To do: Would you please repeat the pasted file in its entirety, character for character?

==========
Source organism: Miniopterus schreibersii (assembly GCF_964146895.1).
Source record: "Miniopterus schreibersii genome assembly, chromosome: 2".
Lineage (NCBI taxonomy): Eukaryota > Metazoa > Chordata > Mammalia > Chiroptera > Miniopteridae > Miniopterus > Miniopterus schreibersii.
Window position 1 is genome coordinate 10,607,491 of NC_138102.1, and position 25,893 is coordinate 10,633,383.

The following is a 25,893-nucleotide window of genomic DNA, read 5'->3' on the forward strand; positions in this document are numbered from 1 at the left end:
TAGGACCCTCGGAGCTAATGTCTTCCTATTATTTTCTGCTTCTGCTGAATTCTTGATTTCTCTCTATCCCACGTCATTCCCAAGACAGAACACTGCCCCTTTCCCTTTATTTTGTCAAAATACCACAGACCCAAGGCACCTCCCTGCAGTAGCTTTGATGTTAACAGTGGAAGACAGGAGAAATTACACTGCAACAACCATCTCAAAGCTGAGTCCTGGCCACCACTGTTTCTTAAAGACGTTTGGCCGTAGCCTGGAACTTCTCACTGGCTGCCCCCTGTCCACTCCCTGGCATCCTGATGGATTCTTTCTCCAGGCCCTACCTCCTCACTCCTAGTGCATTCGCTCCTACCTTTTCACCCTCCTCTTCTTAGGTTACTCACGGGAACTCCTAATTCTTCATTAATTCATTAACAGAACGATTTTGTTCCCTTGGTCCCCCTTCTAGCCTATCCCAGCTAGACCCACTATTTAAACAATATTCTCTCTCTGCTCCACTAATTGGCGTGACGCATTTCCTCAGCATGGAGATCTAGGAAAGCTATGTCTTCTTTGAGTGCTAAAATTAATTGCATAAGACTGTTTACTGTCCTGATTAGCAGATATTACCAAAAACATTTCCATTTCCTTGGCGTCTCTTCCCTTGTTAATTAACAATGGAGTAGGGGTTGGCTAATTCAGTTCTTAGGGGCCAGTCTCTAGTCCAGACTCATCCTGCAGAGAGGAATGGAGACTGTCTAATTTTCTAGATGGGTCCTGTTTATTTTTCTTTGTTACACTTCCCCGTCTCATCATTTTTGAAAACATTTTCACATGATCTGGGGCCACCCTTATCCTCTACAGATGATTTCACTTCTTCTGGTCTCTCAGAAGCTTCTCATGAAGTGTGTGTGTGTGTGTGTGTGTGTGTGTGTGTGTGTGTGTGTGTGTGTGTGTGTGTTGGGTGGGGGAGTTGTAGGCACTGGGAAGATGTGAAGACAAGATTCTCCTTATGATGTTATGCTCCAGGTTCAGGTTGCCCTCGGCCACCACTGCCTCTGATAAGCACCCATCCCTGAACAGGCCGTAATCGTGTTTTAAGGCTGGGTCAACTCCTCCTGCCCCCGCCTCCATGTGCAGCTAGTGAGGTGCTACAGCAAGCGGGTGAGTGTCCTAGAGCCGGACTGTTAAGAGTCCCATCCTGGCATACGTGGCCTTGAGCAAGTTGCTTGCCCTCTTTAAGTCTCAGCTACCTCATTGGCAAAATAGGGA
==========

Source organism: Miniopterus schreibersii (assembly GCF_964146895.1).
Source record: "Miniopterus schreibersii genome assembly, chromosome: 2".
Lineage (NCBI taxonomy): Eukaryota > Metazoa > Chordata > Mammalia > Chiroptera > Miniopteridae > Miniopterus > Miniopterus schreibersii.
Window position 1 is genome coordinate 10,607,491 of NC_138102.1, and position 25,893 is coordinate 10,633,383.

The following is a 25,893-nucleotide window of genomic DNA, read 5'->3' on the forward strand; positions in this document are numbered from 1 at the left end:
TAGGACCCTCGGAGCTAATGTCTTCCTATTATTTTCTGCTTCTGCTGAATTCTTGATTTCTCTCTATCCCACGTCATTCCCAAGACAGAACACTGCCCCTTTCCCTTTATTTTGTCAAAATACCACAGACCCAAGGCACCTCCCTGCAGTAGCTTTGATGTTAACAGTGGAAGACAGGAGAAATTACACTGCAACAACCATCTCAAAGCTGAGTCCTGGCCACCACTGTTTCTTAAAGACGTTTGGCCGTAGCCTGGAACTTCTCACTGGCTGCCCCCTGTCCACTCCCTGGCATCCTGATGGATTCTTTCTCCAGGCCCTACCTCCTCACTCCTAGTGCATTCGCTCCTACCTTTTCACCCTCCTCTTCTTAGGTTACTCACGGGAACTCCTAATTCTTCATTAATTCATTAACAGAACGATTTTGTTCCCTTGGTCCCCCTTCTAGCCTATCCCAGCTAGACCCACTATTTAAACAATATTCTCTCTCTGCTCCACTAATTGGCGTGACGCATTTCCTCAGCATGGAGATCTAGGAAAGCTATGTCTTCTTTGAGTGCTAAAATTAATTGCATAAGACTGTTTACTGTCCTGATTAGCAGATATTACCAAAAACATTTCCATTTCCTTGGCGTCTCTTCCCTTGTTAATTAACAATGGAGTAGGGGTTGGCTAATTCAGTTCTTAGGGGCCAGTCTCTAGTCCAGACTCATCCTGCAGAGAGGAATGGAGACTGTCTAATTTTCTAGATGGGTCCTGTTTATTTTTCTTTGTTACACTTCCCCGTCTCATCATTTTTGAAAACATTTTCACATGATCTGGGGCCACCCTTATCCTCTACAGATGATTTCACTTCTTCTGGTCTCTCAGAAGCTTCTCATGAAGTGTGTGTGTGTGTGTGTGTGTGTGTGTGTGTGTGTGTGTGTGTGTGTGTGTGTGTTGGGTGGGGGAGTTGTAGGCACTGGGAAGATGTGAAGACAAGATTCTCCTTATGATGTTATGCTCCAGGTTCAGGTTGCCCTCGGCCACCACTGCCTCTGATAAGCACCCATCCCTGAACAGGCCGTAATCGTGTTTTAAGGCTGGGTCAACTCCTCCTGCCCCCGCCTCCATGTGCAGCTAGTGAGGTGCTACAGCAAGCGGGTGAGTGTCCTAGAGCCGGACTGTTAAGAGTCCCATCCTGGCATACGTGGCCTTGAGCAAGTTGCTTGCCCTCTTTAAGTCTCAGCTACCTCATTGGCAAAATAGGGA